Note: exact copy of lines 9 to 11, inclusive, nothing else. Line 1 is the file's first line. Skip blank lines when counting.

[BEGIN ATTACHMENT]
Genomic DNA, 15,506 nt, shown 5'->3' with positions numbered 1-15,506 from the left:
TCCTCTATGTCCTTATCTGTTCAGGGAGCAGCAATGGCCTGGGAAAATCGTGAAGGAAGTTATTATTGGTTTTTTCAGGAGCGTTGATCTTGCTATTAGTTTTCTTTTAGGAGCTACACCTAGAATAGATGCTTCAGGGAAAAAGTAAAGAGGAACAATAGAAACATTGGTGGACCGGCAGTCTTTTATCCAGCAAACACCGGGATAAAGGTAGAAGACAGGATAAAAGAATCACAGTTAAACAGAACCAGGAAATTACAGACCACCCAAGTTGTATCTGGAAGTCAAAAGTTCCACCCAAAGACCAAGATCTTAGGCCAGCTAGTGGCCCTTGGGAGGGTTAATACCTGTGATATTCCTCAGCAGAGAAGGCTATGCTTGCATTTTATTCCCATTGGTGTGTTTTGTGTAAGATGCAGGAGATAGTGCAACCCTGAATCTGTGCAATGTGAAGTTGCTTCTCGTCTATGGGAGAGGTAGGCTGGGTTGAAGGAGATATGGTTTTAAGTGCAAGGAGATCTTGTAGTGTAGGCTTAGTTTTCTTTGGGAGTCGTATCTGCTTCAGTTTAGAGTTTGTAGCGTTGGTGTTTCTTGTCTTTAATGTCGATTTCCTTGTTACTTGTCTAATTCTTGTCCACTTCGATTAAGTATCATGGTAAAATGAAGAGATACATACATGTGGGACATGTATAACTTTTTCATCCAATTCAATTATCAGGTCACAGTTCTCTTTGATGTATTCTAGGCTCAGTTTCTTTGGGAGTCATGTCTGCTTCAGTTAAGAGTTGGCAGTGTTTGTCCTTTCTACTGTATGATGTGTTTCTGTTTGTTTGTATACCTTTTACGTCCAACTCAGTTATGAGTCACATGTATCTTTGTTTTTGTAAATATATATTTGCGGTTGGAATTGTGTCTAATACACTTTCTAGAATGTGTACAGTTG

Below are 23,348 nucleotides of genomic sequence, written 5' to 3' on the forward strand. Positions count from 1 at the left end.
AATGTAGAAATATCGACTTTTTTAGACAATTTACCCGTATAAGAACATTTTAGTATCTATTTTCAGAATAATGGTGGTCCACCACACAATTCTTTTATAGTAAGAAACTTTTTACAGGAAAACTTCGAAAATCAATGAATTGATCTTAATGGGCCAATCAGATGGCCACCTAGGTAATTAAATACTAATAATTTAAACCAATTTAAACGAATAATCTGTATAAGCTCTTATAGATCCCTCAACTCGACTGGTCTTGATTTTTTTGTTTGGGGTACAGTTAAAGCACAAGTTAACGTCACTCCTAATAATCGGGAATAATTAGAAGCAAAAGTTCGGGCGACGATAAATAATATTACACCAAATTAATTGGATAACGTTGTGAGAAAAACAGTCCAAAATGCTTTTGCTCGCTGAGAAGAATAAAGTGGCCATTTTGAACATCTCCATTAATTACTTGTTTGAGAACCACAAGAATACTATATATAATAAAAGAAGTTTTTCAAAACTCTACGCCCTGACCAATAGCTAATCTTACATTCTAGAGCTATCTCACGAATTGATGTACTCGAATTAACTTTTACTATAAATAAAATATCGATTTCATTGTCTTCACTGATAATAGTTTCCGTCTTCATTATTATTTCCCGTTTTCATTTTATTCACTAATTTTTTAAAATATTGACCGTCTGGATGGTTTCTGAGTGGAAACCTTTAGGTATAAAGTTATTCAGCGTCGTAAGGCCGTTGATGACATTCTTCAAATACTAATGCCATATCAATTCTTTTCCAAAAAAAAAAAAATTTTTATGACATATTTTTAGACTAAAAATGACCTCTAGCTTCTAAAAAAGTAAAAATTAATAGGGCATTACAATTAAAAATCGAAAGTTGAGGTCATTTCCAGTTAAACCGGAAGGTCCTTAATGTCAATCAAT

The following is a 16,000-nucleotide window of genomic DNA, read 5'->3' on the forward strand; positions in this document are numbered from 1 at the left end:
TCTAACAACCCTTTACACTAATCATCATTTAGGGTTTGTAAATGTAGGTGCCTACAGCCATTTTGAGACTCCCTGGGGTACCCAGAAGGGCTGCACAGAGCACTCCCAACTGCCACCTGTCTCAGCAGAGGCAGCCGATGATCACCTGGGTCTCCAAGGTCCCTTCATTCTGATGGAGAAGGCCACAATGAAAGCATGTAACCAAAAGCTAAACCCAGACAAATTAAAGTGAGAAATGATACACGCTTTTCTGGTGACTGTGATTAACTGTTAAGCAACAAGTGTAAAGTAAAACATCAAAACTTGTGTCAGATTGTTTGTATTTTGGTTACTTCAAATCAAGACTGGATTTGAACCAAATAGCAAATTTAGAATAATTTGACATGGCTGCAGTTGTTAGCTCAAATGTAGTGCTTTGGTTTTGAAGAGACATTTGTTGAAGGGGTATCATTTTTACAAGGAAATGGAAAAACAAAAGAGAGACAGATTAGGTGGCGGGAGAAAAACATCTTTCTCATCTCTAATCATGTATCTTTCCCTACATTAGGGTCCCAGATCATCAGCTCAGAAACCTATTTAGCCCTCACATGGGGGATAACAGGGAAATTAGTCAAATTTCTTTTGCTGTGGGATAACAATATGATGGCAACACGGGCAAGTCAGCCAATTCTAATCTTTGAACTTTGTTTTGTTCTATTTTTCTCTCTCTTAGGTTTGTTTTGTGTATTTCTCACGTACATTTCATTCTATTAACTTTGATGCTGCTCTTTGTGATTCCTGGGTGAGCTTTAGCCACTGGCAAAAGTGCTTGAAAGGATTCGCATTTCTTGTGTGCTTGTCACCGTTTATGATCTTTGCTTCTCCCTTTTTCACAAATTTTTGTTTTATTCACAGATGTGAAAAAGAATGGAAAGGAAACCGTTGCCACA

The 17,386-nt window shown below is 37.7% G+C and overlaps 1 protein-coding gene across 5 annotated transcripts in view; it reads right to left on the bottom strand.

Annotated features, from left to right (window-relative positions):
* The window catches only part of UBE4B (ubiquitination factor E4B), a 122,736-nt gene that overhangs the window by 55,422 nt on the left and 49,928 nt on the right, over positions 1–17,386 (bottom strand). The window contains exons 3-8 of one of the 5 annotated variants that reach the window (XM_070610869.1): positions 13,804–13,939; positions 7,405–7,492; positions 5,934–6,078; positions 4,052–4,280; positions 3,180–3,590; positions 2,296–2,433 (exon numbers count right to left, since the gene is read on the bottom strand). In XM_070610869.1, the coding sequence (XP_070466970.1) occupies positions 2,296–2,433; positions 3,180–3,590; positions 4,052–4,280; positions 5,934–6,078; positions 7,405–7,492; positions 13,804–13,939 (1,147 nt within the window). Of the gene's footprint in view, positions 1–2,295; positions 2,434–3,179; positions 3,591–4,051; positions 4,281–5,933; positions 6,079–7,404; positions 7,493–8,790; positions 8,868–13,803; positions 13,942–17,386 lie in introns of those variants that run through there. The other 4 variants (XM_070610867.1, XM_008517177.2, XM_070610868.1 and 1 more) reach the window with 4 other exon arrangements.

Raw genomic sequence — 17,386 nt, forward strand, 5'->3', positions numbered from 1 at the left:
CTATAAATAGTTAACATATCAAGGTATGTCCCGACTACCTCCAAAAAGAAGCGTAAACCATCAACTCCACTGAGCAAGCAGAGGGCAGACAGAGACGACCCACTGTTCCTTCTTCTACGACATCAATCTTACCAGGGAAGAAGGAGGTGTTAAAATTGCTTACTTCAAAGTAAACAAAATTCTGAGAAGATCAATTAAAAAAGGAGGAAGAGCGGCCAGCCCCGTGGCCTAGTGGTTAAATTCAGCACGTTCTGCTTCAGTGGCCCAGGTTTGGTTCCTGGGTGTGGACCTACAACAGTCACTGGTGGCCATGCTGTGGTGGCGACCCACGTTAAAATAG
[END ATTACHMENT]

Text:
* The window catches only part of UBE4B (ubiquitination factor E4B), a 122,736-nt gene that overhangs the window by 55,422 nt on the left and 49,928 nt on the right, over positions 1–17,386 (bottom strand). The window contains exons 3-8 of one of the 5 annotated variants that reach the window (XM_070610869.1): positions 13,804–13,939; positions 7,405–7,492; positions 5,934–6,078; positions 4,052–4,280; positions 3,180–3,590; positions 2,296–2,433 (exon numbers count right to left, since the gene is read on the bottom strand). In XM_070610869.1, the coding sequence (XP_070466970.1) occupies positions 2,296–2,433; positions 3,180–3,590; positions 4,052–4,280; positions 5,934–6,078; positions 7,405–7,492; positions 13,804–13,939 (1,147 nt within the window). Of the gene's footprint in view, positions 1–2,295; positions 2,434–3,179; positions 3,591–4,051; positions 4,281–5,933; positions 6,079–7,404; positions 7,493–8,790; positions 8,868–13,803; positions 13,942–17,386 lie in introns of those variants that run through there. The other 4 variants (XM_070610867.1, XM_008517177.2, XM_070610868.1 and 1 more) reach the window with 4 other exon arrangements.

Raw genomic sequence — 17,386 nt, forward strand, 5'->3', positions numbered from 1 at the left:
CTATAAATAGTTAACATATCAAGGTATGTCCCGACTACCTCCAAAAAGAAGCGTAAACCATCAACTCCACTGAGCAAGCAGAGGGCAGACAGAGACGACCCACTGTTCCTTCTTCTACGACATCAATCTTACCAGGGAAGAAGGAGGTGTTAAAATTGCTTACTTCAAAGTAAACAAAATTCTGAGAAGATCAATTAAAAAAGGAGGAAGAGCGGCCAGCCCCGTGGCCTAGTGGTTAAATTCAGCACGTTCTGCTTCAGTGGCCCAGGTTTGGTTCCTGGGTGTGGACCTACAACAGTCACTGGTGGCCATGCTGTGGTGGCGACCCACGTTAAAATAG